Winter Texans Venture Over the Border to Progresso Mexico

Created Sunday, 21 March 2010 14:45

Texas Road Trip – Over the Border

So, when reading the news from cities along the borderlands lately, it may not seem like such a good idea to travel over to Mexico for a day of shopping or an evening out. Which is a bit of a pity, for an excursion like that always seemed to be a fun thing; to visit a foreign country for a day, to enjoy the differences of “someplace else.” There was always a little frisson of excitement, to the experience; here was another language, different tastes, bolder colors, spicier tastes, exotic music on the radio, unusual things for sale in the shops . . . heck, even the shops were different, some of them being pushcarts, or even just a picnic rug spread on the sidewalk.

The US is such a large country – as comedian Bill Cosby once observed, you could drive for days without ever hitting another language. Living somewhere within driving distance of a national boarder is therefore, a treat not generally bestowed upon most Americans – and that current threats prevent us from taking full advantage of that treat – well, it’s just sad that some of the bigger cities on the Mexican side of the border are just not safe at present.

Under certain circumstances, and in smaller border-towns, though, it still seems to be safe enough to pay a visit – as long as one stays on the main streets and with friends. When I visited friends of a friend a week or so ago, at a Winter Texan/Snowbird nesting area in the Valley, we ventured over the border to Progresso, Mexico for an afternoon – and an absolutely splendid afternoon it proved to be, too.

Progresso is a very small and well-condensed, as border towns go; the international shopping part being about six blocks long and maybe two or three wide, on either side of the Avenida Benito Juarez, which stretches from the international bridge. There were generous numbers of bars and honky-tonks, but they seemed to be rather straight-up places offering tasty adult beverages and soft-drinks, nothing skeevy or red-light-district-ish about them. Actually, I think the bars and honky-tonks were far outnumbered by pharmacies, dentists, plastic surgeons and beauticians – which is far more revealing about what Progresso’s economy is really based on.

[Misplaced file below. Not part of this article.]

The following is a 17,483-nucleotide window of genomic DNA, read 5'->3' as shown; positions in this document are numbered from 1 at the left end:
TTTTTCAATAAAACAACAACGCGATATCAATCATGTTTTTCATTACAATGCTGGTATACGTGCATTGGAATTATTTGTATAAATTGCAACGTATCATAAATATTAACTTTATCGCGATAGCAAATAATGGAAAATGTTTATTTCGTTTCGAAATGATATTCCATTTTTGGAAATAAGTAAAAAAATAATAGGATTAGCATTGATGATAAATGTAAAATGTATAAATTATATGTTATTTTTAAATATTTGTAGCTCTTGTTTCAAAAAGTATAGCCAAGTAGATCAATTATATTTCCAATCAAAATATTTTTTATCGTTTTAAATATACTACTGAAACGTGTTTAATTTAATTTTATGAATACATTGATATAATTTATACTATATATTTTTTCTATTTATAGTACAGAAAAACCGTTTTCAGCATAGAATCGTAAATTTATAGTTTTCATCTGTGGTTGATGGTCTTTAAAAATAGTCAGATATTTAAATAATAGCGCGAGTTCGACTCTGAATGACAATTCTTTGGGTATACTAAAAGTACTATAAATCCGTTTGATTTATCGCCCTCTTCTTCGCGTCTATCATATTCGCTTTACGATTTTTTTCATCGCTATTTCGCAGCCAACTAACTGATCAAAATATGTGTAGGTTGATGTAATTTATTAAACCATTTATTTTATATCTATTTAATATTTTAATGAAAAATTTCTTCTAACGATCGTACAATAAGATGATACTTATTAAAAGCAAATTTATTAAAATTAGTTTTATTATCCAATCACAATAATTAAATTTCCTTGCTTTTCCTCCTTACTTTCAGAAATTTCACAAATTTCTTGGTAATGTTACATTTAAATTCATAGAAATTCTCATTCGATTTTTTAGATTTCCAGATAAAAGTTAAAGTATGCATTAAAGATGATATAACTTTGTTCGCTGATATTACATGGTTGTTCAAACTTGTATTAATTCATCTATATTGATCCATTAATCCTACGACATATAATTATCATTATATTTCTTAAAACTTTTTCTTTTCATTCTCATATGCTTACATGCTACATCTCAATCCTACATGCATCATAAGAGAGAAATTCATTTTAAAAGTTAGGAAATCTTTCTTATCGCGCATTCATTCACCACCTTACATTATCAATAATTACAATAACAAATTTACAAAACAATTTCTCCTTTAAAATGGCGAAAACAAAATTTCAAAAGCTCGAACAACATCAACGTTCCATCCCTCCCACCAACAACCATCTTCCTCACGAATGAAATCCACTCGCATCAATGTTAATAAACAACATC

Oh, and there were heaps of jewelry stores, with lots of silver and semi-precious stones on display: some from sidewalk vendors, but the very best was in permanent storefront establishments. The city fathers of Progresso have also set up a couple of huge, multi-storied mercados – with neatly organized aisles of glassware and pottery, leather-work, fashions, art and kitchen utensils. Really, you could spend hours in the largest of them, which was barely half a block from the end of the bridge from the Texas side, and never had to venture any farther – but then, what would be the fun in that?

Our friends recommended parking on the Texas side, and walking over – rather than be hung up in the traffic jam of vehicles returning. Be warned – New rules going into Mexico you will need a passport, or some kind of ID which is specific about your nationality and/or place of birth, in order to guarantee a hassle-free return – and be straight-up about what you have bought and are returning to the US with, as well. Other than that – Progresso is as much pure fun as a trip over the Border used to be.

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